A drug commonly used to treat the autoimmune disease rheumatoid arthritis (RA) could also slow the progression of type 1 diabetes, an early clinical trial suggests.
Similar to RA, type 1 diabetes is an autoimmune condition — in RA, the body's immune cells attack the joints, while in diabetes, they destroy insulin-producing beta cells in the pancreas. The resulting insulin deficiency means cells can't remove glucose from the bloodstream, causing blood sugar to skyrocket. Treating type 1 diabetes requires daily insulin injections.
Now, a clinical trial has shown that a tablet prescribed for RA, called baricitinib, may reduce type 1 diabetes patients' dependence on external insulin. The mid-stage trial, published Dec. 7 in the New England Journal of Medicine, found that baricitinib slowed the progression of diabetes in newly diagnosed patients by preserving their body's ability to make insulin.
The motivation behind the research was "to prevent the loss of insulin secretion rather than managing the absence of naturally produced insulin," Helen Thomas, the preclinical lead on the trial and head of the Immunology and Diabetes Unit at Australia's St Vincent's Institute of Medical Research, told Live Science in an email.
The team enrolled 91 patients ages 10 to 30 who had been diagnosed with type 1 diabetes less than 100 days before the trial began. (At this point after diagnosis, people's bodies still make some insulin.) Of these, 60 patients received 4 milligrams of baricitinib once a day, while the remaining 31 took a placebo pill. Both groups were treated for 11 months.
Throughout the treatment period, the researchers observed no unwanted side events tied to baricitinib, which suggests the drug is safe for people with diabetes.
After the treatment period, the patients underwent a blood test. Baricitinib-treated patients had higher levels of C-peptide, an indicator of insulin levels, than placebo-treated patients. The pancreas makes C-peptide as it makes insulin, so higher C-peptide level signifies better beta cell function in the baricitinib group.
Indeed, by the end of the study, three baricitinib-treated patients didn't need any external insulin, while others in the group were able to decrease their doses, requiring lesser amounts over time. Meanwhile, the untreated group saw their injected insulin needs slowly increase.
The authors hypothesize that starting patients on baricitinib earlier — immediately after diagnosis or in pre-symptomatic patients identified by screening — may be even more effective.
Through the blood test, they also tested for glycated hemoglobin (HbA1c), which indicates a person's average blood sugar level over the past three months. The HbA1c levels of both groups of patients were comparable, despite the treated group making more insulin.
Thomas attributed this result to the study's design. The researchers had all the participants aim for a target HbA1c value: if their body made more insulin, they would inject less insulin to reach that average blood sugar, while if they made less, they had to inject more insulin to reach that target.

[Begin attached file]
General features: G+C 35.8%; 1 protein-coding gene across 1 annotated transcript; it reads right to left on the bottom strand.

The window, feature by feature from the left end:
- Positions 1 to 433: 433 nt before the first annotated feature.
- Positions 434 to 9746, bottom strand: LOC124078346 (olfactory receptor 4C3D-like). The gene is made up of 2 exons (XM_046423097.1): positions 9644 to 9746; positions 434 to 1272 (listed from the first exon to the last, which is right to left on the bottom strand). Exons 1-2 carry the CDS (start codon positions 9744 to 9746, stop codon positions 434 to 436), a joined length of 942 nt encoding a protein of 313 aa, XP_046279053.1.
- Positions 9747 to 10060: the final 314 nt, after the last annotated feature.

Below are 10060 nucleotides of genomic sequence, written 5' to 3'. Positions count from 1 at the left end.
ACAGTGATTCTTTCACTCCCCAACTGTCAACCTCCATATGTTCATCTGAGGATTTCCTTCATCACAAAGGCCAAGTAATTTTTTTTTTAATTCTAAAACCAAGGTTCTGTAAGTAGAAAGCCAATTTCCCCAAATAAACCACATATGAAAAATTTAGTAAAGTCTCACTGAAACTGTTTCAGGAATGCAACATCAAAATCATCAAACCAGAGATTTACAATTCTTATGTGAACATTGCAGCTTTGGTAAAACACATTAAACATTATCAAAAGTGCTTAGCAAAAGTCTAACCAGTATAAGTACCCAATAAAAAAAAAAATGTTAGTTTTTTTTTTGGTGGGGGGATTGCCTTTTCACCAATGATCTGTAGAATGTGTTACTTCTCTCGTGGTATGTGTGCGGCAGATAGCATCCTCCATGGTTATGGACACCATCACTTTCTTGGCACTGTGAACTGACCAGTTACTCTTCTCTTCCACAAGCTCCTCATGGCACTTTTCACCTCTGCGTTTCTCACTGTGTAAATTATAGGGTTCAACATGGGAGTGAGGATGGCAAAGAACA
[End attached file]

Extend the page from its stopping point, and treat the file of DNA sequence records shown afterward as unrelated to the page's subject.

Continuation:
These results didn't surprise the team, because they aligned with observations from previous research conducted on diabetic animals, Thomas said.
Autoimmune reactions involve an enzyme family known as Janus kinases (JAK), whose activity baricitinib inhibits. Previous work from the research group showed that JAK inhibitors disrupt the interaction between immune cells and beta cells, preventing beta cell death. That's why they hypothesized that this class of drugs could potentially slow the progression of type 1 diabetes.
"The trial confirmed what we had suspected," Thomas told Live Science.
The authors noted the trial's limitations, such as the small number of patients included and the short duration of the trial that prevented them from detecting rare side effects. What's more, unlike a drug approved last year to prevent type 1 diabetes progression, which is given during one time period, baricitinib would likely need to be taken continuously to keep working.
The next step involves discussing the trial's results with the Food and Drug Administration, Thomas said.
"While the drug is already approved for other diseases,it is likely that a further trial will be needed before it is approved for type 1 diabetes," she said.
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Sneha Khedkar is a biologist-turned-freelance-science-journalist from India. She holds a master's degree in biochemistry and a bachelor's degree in microbiology and biochemistry. After her master's, she worked as a research fellow for four years, studying stem cell biology. Her articles have been published in Scientific American, Knowable Magazine, and Undark, as well as several Indian platforms such as The Hindu and The Wire Science, among others. Besides writing, she enjoys a good cup of tea, reading novels and practicing yoga.